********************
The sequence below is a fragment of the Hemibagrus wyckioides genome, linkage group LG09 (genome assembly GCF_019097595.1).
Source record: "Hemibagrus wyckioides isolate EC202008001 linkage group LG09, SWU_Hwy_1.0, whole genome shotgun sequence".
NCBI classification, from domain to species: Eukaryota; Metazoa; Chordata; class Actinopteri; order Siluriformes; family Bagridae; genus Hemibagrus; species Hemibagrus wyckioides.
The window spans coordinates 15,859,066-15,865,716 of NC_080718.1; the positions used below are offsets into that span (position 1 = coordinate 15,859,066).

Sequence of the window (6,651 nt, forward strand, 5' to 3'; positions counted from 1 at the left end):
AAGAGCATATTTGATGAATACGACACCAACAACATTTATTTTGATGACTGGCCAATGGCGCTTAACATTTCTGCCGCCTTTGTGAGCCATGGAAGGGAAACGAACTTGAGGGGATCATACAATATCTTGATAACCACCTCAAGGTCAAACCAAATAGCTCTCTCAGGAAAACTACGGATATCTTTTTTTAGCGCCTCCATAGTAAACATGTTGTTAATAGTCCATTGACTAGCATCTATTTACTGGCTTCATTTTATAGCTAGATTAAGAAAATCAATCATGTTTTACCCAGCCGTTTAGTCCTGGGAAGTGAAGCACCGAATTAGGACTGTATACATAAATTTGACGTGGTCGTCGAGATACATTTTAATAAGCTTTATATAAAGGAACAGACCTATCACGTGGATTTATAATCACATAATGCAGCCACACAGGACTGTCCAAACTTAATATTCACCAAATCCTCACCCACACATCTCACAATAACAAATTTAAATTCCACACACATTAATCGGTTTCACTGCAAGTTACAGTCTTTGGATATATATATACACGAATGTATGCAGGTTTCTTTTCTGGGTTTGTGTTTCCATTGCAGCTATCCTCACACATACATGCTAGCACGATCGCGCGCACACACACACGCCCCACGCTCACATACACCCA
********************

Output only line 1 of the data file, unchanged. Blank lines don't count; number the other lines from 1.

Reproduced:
The sequence below is a fragment of the Hemibagrus wyckioides genome, linkage group LG09 (genome assembly GCF_019097595.1).